A Smart Setup for Your Farm

Design cleaning, processing, and irrigation infrastructure for your homestead to help you work smarter, not harder, when it comes to day-to-day operations.

| October/November 2018

  • garden
    There are eight pieces of infrastructure you should establish on any farm to ready the spaces for processing, storage, and ease of access.
    Photo by Ben Hartman
  • processing-room
    A processing room for washing greens should be easy to clean and well-lit.
    Photo by Ben Hartman
  • spray-table
    When spray tables are lifted off the ground, cleaning under them becomes a breeze.
    Photo by Ben Hartman
  • hose
    Hang your spray hose not only to keep it out of the way while you move about, but also for a more ergonomic design when washing.
    Photo by Ben Hartman
  • drying-rack
    Set aside space in your spray room to dry your clean equipment!
    Photo by Ben Hartman
  • drip-tape
    Use drip tape to water crops that grow under landscape fabric.
    Photo by Ben Hartman
  • sprinkler
    Secure overhead sprinklers with step spike bases.
    Photo by Ben Hartman
  • irrigation-timer
    An irrigation timer may help ensure perfect watering.
    Photo by Ben Hartman
  • kale-garden
    Before growing any produce to sell, spend time perfecting your farm infrastructure for years of smooth sailing.
    Photo by Ben Hartman

  • garden
  • processing-room
  • spray-table
  • hose
  • drying-rack
  • drip-tape
  • sprinkler
  • irrigation-timer
  • kale-garden

Not too long after we moved to our small farm, we realized there was work to be done before we could start growing produce to sell. Posts in the barn were leaning over, in need of support. Paint had completely peeled from the old chicken house, leaving bare wood. We had a well, but no water hydrants. And while the barn could house animals, it wasn’t set up for processing vegetables.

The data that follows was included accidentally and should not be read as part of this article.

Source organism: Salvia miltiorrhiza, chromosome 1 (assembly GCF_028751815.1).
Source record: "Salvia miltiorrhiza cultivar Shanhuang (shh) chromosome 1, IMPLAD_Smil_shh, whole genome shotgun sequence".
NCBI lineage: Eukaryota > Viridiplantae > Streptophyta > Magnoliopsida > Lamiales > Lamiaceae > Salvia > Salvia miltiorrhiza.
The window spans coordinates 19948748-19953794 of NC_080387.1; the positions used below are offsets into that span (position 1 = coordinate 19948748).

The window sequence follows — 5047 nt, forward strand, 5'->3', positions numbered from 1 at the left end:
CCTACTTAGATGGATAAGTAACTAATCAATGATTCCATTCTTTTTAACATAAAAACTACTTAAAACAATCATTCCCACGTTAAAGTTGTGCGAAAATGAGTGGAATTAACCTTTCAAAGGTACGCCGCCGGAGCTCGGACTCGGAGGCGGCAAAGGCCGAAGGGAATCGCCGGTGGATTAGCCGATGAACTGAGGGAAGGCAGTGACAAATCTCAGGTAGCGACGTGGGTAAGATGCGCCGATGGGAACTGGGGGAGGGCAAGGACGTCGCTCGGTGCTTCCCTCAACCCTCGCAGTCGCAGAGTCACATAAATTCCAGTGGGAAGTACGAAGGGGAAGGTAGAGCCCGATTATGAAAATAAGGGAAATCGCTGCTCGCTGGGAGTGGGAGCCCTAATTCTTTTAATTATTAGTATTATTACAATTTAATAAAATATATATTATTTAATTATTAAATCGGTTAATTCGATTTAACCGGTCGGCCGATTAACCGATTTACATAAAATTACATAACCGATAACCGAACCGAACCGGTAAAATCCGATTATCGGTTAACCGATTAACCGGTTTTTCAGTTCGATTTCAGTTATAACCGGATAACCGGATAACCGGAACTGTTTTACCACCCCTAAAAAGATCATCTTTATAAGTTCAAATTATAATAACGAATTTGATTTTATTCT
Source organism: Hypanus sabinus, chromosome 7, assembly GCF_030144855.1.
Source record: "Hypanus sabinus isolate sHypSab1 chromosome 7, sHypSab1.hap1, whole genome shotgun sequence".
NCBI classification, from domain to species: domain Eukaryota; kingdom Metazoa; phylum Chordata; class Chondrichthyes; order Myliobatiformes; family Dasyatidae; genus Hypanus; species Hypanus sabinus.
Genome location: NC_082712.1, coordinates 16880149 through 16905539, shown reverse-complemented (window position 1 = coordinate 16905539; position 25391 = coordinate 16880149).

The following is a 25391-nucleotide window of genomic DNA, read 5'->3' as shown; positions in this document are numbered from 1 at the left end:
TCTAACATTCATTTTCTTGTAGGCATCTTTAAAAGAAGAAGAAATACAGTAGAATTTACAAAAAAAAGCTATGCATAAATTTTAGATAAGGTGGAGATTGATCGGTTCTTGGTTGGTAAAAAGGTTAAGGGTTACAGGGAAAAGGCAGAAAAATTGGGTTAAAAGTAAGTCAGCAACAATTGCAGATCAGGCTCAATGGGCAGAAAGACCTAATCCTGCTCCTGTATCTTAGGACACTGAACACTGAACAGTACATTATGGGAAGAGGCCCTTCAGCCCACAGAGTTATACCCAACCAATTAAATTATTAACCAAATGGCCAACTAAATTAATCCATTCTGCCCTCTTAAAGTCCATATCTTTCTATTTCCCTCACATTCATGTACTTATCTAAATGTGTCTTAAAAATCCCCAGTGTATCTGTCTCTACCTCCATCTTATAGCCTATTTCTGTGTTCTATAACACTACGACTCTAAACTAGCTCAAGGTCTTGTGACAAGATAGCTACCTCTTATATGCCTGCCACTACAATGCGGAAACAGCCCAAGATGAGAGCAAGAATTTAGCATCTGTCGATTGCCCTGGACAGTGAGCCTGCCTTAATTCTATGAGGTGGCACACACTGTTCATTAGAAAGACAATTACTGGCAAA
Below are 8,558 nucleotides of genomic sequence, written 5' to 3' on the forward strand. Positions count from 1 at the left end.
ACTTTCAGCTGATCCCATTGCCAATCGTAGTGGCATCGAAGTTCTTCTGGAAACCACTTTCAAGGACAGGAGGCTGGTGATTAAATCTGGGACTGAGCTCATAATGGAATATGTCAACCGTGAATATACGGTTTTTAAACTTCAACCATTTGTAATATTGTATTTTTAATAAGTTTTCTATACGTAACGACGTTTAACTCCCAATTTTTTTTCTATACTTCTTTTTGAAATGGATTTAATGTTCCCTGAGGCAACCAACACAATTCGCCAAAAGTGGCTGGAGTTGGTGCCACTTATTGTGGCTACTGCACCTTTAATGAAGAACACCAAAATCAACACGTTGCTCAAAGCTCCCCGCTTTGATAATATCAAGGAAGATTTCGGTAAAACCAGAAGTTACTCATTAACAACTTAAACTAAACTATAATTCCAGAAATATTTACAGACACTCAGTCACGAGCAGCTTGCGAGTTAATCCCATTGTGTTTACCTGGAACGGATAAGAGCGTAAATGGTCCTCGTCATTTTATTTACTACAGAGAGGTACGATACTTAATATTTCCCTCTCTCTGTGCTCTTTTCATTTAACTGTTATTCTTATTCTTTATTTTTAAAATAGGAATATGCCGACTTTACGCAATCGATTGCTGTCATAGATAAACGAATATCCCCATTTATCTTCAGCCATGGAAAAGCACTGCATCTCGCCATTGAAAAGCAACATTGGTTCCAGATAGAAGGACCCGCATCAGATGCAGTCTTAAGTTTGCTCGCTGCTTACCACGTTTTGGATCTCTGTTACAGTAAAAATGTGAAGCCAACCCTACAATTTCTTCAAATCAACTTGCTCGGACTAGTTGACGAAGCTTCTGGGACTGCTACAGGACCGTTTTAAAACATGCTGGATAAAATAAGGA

So we decided to spend our first year on infrastructure: building greenhouses, installing drain tiles, remodeling a processing room, building a driveway, and otherwise organizing the farm. By taking time to build up our farm’s infrastructure early on, we set ourselves up for smooth sailing for many years ahead.

Based on our experiences, we recommend that you establish these eight pieces of infrastructure for any farm you’re taking on.

1. Processing Room

A small-scale vegetable farm requires a processing room about the size of a one-stall garage. It should be well-lit and easy to sanitize. Ideally, the walls will be covered with panels that can be hosed down, and the floor will be finished and easy to mop. It should be insulated and heated if you plan to grow produce to sell all winter.



The processing room on our farm is a former milking area. When we bought the property, we removed 11 stanchions and filled in the manure trough. Later, we insulated and painted the walls and added a small gas heater. We use our processing room to wash greens in tubs and pack orders into boxes going to customers.

Inside the room is a hand-washing sink with soap. We ask workers to wash their hands at this station before handling food. We use a small electric hot water heater to warm wash water in winter, and we use a four-bay stainless steel sink (with bays measuring 20 by 28 inches and 18 inches deep) to wash baby greens and microgreens. As an alternative to sinks, some growers use sturdy stock tanks and even porcelain-enameled bathtubs. Above our sink is a 1-inch water line with short lengths of garden hose for quick filling. A drain in the floor carries drainage water out through a buried 4-inch plastic drain tile.






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